Monday, February 27, 2012

Bob the Criminal Strikes Again

Do you remember those Citibank identity theft commercials from years ago? I used to think they were hilarious (though my family thought I was insane). I still think they're sort of funny, but then things have changed in the last five years.

A couple of weeks ago we received a notice that we needed to submit additional paperwork for our children’s FAFSAs (Free Application for Federal Student Aid). They wanted a data transfer from the IRS. Weird. But we tried, and the IRS notified us that our current address is not associated with my husband’s social security number—strange given that we’ve live here for five years. Cal and I swallowed and hoped it was a typo. We had an inkling where this might be going...

Five years ago Cal had his identity stolen. We didn’t know until we got a letter from the bank stating that they had frozen all our accounts. (Imagine mortgage, utility, & credit card payments bouncing.) I thought it was a mistake. It wasn’t. An illegal alien had bought Cal’s social security number. (According to the Social Security Administration criminals look through old employment records, copy the SSNs of former employees, and sell them). After buying the number, this particular alien set up a checking account with Cal’s SSN and wrote bad checks. And Cal was being held responsible. We tried to file a police report. No good. We aren’t allowed to know the criminal’s name. He has a right to privacy. (Yes, they told us this with a straight face.) Though his name was Jose Cruz (I have an interesting ability—I can read upside down and backwards, just as easily as forwards). And even though I read his address too, we couldn’t file charges because it was across state lines.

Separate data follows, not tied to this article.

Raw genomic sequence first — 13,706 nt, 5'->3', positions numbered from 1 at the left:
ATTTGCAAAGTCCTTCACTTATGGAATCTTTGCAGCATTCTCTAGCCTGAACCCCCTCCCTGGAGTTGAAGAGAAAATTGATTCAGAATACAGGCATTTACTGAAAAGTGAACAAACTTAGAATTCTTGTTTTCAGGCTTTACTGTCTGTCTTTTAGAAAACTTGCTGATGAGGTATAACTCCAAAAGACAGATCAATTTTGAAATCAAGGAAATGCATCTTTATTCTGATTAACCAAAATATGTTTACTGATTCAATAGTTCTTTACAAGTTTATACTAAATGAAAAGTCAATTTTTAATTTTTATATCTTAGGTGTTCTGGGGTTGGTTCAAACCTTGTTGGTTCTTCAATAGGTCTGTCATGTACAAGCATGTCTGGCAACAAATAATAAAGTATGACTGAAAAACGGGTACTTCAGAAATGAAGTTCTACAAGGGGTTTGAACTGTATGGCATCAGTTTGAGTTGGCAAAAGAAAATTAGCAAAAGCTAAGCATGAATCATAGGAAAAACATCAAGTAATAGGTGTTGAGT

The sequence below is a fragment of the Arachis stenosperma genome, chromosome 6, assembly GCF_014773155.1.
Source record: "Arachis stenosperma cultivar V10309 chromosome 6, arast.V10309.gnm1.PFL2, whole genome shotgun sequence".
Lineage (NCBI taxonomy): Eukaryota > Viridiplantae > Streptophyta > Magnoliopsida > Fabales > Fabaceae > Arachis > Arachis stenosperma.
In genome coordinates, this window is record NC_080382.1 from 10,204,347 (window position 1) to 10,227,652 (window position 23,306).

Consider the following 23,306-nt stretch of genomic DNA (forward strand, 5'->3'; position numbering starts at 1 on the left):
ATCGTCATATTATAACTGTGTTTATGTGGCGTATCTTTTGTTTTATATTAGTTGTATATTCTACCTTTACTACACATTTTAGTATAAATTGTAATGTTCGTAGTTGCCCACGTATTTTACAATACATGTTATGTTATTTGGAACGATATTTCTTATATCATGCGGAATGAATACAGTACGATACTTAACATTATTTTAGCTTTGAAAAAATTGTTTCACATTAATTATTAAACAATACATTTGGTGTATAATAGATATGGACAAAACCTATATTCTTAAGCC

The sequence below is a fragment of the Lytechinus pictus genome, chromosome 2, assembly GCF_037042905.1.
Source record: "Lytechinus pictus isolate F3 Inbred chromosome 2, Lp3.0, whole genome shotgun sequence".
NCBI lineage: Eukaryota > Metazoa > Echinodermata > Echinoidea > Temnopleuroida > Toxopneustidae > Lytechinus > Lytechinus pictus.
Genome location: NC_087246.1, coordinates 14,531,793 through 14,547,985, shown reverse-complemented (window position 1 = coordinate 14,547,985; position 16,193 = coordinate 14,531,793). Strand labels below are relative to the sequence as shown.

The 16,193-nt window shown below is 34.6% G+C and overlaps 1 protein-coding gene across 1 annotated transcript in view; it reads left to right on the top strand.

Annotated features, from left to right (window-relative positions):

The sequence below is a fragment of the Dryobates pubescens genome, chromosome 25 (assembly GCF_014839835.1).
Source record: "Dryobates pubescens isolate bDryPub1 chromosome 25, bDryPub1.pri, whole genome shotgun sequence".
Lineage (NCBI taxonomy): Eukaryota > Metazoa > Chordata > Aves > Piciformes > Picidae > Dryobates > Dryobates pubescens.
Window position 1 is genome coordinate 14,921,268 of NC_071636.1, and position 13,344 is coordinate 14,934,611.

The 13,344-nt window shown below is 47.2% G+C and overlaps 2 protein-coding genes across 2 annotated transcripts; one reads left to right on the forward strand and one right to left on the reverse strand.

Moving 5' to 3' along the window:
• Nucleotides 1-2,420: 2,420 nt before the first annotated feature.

So the other day when we had the IRS glitch, I really, really hoped for a clerical error. Cal called the IRS. They wouldn’t talk over the phone. So he went to the IRS to chat—after waiting in line for three hours. It turns out that Cal’s number was stolen again. This time, however, someone was trying to get a tax refund with Cal’s number.

The IRS couldn’t discuss the faux tax return with us because Cal had to prove that he was indeed Calvin Keller who has had the SSN for 50 years as opposed to Bob the Criminal who’s had it for 6 months. Cal had to photocopy his driver’s license and passport and file an affidavit. In 30 days, when the IRS has (hopefully) processed the paperwork, then they’ll discuss the problem with us. And they’ll assign Cal a super-duper secret IRS pin number. Of course, the fact that someone in Michigan knew we’d get a tax return points to an insider job, but no one seems too concerned about that. So I’m not sure how helpful the super secret personal identification number will be...

In the meantime, our tax paperwork is frozen—and the kids’ financial aid paperwork is frozen. (A clock is ticking in the background for that. It’s our understanding that FAFSA issues must be resolved by the end of April.)

So now we have to notify our bank, all three credit report agencies, and the Federal Trade Commission. Doesn’t that sound like fun? It wouldn’t be so bad if I had any kind of assurance that the government or police were doing something to prevent this crime. But all we’ve gotten are shrugs. And as the IRS lady said, “It can happen to anyone.” And, obviously, it can happen more than once.

What about you all? Do any of you have identity theft horror stories?

Nota Bene: